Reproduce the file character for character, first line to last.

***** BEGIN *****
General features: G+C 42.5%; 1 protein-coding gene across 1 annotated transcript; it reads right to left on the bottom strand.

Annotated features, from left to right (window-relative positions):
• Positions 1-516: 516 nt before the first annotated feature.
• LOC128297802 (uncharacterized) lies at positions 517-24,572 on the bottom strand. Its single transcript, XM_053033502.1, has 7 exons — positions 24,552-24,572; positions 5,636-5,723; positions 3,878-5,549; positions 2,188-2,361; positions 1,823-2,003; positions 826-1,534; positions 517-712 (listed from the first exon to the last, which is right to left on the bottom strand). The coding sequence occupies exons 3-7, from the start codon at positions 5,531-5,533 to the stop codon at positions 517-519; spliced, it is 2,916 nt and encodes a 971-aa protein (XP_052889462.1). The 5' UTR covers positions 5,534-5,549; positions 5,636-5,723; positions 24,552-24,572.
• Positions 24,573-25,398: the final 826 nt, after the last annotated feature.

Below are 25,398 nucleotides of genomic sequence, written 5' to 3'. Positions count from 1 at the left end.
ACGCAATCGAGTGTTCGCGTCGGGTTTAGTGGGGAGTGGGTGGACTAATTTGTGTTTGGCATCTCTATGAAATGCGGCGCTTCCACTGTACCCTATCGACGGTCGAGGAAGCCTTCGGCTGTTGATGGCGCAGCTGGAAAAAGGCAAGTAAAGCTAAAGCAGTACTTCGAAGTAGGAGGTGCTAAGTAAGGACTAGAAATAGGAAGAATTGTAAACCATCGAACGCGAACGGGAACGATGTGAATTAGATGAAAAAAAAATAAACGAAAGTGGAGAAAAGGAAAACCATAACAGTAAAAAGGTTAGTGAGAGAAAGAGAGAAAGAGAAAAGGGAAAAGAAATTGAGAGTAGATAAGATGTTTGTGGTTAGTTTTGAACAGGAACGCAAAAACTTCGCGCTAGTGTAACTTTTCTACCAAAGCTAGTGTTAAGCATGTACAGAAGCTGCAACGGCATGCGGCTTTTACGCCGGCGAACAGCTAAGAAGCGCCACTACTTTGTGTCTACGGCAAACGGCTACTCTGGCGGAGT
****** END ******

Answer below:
General features: G+C 42.5%; 1 protein-coding gene across 1 annotated transcript; it reads right to left on the bottom strand.

Annotated features, from left to right (window-relative positions):
• Positions 1-516: 516 nt before the first annotated feature.
• LOC128297802 (uncharacterized) lies at positions 517-24,572 on the bottom strand. Its single transcript, XM_053033502.1, has 7 exons — positions 24,552-24,572; positions 5,636-5,723; positions 3,878-5,549; positions 2,188-2,361; positions 1,823-2,003; positions 826-1,534; positions 517-712 (listed from the first exon to the last, which is right to left on the bottom strand). The coding sequence occupies exons 3-7, from the start codon at positions 5,531-5,533 to the stop codon at positions 517-519; spliced, it is 2,916 nt and encodes a 971-aa protein (XP_052889462.1). The 5' UTR covers positions 5,534-5,549; positions 5,636-5,723; positions 24,552-24,572.
• Positions 24,573-25,398: the final 826 nt, after the last annotated feature.

Below are 25,398 nucleotides of genomic sequence, written 5' to 3'. Positions count from 1 at the left end.
ACGCAATCGAGTGTTCGCGTCGGGTTTAGTGGGGAGTGGGTGGACTAATTTGTGTTTGGCATCTCTATGAAATGCGGCGCTTCCACTGTACCCTATCGACGGTCGAGGAAGCCTTCGGCTGTTGATGGCGCAGCTGGAAAAAGGCAAGTAAAGCTAAAGCAGTACTTCGAAGTAGGAGGTGCTAAGTAAGGACTAGAAATAGGAAGAATTGTAAACCATCGAACGCGAACGGGAACGATGTGAATTAGATGAAAAAAAAATAAACGAAAGTGGAGAAAAGGAAAACCATAACAGTAAAAAGGTTAGTGAGAGAAAGAGAGAAAGAGAAAAGGGAAAAGAAATTGAGAGTAGATAAGATGTTTGTGGTTAGTTTTGAACAGGAACGCAAAAACTTCGCGCTAGTGTAACTTTTCTACCAAAGCTAGTGTTAAGCATGTACAGAAGCTGCAACGGCATGCGGCTTTTACGCCGGCGAACAGCTAAGAAGCGCCACTACTTTGTGTCTACGGCAAACGGCTACTCTGGCGGAGT